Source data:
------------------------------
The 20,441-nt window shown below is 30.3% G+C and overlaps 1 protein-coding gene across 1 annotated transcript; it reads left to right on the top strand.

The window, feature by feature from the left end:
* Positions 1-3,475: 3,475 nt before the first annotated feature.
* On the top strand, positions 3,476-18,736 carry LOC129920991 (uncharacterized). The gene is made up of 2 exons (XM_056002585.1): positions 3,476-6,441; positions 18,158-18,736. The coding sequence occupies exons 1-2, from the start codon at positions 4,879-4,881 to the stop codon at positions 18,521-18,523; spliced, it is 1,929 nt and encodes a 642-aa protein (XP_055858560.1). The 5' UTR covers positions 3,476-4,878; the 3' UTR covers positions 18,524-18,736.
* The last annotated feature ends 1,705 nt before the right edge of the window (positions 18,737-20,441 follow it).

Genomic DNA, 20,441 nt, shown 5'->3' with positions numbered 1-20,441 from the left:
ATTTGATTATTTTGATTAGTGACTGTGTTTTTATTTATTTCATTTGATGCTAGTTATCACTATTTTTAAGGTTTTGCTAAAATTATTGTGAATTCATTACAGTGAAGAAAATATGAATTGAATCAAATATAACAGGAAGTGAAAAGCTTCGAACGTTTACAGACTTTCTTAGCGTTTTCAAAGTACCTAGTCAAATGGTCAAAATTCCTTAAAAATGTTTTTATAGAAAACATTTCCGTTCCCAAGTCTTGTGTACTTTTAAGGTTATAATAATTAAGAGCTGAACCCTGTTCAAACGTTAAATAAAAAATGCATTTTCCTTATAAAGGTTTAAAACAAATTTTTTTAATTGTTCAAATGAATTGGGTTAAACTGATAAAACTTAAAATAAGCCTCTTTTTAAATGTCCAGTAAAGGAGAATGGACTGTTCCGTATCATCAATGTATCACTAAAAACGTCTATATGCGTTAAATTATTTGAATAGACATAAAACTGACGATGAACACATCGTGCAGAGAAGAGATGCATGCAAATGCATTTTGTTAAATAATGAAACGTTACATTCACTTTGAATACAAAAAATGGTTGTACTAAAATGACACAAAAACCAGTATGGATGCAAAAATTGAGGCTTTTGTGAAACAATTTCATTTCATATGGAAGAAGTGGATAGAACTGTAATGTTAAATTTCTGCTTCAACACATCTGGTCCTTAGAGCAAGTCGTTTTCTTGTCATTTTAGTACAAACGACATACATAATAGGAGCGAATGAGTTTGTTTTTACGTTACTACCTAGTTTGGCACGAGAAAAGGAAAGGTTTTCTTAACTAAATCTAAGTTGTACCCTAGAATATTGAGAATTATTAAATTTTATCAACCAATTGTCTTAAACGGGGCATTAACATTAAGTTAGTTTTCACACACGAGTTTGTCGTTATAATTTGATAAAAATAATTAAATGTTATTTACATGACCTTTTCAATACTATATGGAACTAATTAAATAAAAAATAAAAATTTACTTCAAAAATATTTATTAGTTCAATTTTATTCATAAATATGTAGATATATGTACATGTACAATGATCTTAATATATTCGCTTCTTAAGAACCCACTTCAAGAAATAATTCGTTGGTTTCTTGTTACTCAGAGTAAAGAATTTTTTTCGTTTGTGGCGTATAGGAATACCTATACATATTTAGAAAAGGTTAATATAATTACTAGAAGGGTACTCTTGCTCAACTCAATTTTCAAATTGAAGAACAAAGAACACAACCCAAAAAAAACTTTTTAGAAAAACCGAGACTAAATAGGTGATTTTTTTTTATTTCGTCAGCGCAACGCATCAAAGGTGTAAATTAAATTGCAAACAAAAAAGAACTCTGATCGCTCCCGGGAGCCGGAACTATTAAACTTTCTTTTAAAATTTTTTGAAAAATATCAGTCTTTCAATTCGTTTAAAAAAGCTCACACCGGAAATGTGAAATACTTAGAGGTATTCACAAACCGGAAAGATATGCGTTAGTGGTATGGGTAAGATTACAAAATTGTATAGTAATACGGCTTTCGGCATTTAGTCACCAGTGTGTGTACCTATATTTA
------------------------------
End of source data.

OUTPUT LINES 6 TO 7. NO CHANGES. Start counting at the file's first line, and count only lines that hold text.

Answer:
Genomic DNA, 20,441 nt, shown 5'->3' with positions numbered 1-20,441 from the left:
ATTTGATTATTTTGATTAGTGACTGTGTTTTTATTTATTTCATTTGATGCTAGTTATCACTATTTTTAAGGTTTTGCTAAAATTATTGTGAATTCATTACAGTGAAGAAAATATGAATTGAATCAAATATAACAGGAAGTGAAAAGCTTCGAACGTTTACAGACTTTCTTAGCGTTTTCAAAGTACCTAGTCAAATGGTCAAAATTCCTTAAAAATGTTTTTATAGAAAACATTTCCGTTCCCAAGTCTTGTGTACTTTTAAGGTTATAATAATTAAGAGCTGAACCCTGTTCAAACGTTAAATAAAAAATGCATTTTCCTTATAAAGGTTTAAAACAAATTTTTTTAATTGTTCAAATGAATTGGGTTAAACTGATAAAACTTAAAATAAGCCTCTTTTTAAATGTCCAGTAAAGGAGAATGGACTGTTCCGTATCATCAATGTATCACTAAAAACGTCTATATGCGTTAAATTATTTGAATAGACATAAAACTGACGATGAACACATCGTGCAGAGAAGAGATGCATGCAAATGCATTTTGTTAAATAATGAAACGTTACATTCACTTTGAATACAAAAAATGGTTGTACTAAAATGACACAAAAACCAGTATGGATGCAAAAATTGAGGCTTTTGTGAAACAATTTCATTTCATATGGAAGAAGTGGATAGAACTGTAATGTTAAATTTCTGCTTCAACACATCTGGTCCTTAGAGCAAGTCGTTTTCTTGTCATTTTAGTACAAACGACATACATAATAGGAGCGAATGAGTTTGTTTTTACGTTACTACCTAGTTTGGCACGAGAAAAGGAAAGGTTTTCTTAACTAAATCTAAGTTGTACCCTAGAATATTGAGAATTATTAAATTTTATCAACCAATTGTCTTAAACGGGGCATTAACATTAAGTTAGTTTTCACACACGAGTTTGTCGTTATAATTTGATAAAAATAATTAAATGTTATTTACATGACCTTTTCAATACTATATGGAACTAATTAAATAAAAAATAAAAATTTACTTCAAAAATATTTATTAGTTCAATTTTATTCATAAATATGTAGATATATGTACATGTACAATGATCTTAATATATTCGCTTCTTAAGAACCCACTTCAAGAAATAATTCGTTGGTTTCTTGTTACTCAGAGTAAAGAATTTTTTTCGTTTGTGGCGTATAGGAATACCTATACATATTTAGAAAAGGTTAATATAATTACTAGAAGGGTACTCTTGCTCAACTCAATTTTCAAATTGAAGAACAAAGAACACAACCCAAAAAAAACTTTTTAGAAAAACCGAGACTAAATAGGTGATTTTTTTTTATTTCGTCAGCGCAACGCATCAAAGGTGTAAATTAAATTGCAAACAAAAAAGAACTCTGATCGCTCCCGGGAGCCGGAACTATTAAACTTTCTTTTAAAATTTTTTGAAAAATATCAGTCTTTCAATTCGTTTAAAAAAGCTCACACCGGAAATGTGAAATACTTAGAGGTATTCACAAACCGGAAAGATATGCGTTAGTGGTATGGGTAAGATTACAAAATTGTATAGTAATACGGCTTTCGGCATTTAGTCACCAGTGTGTGTACCTATATTTA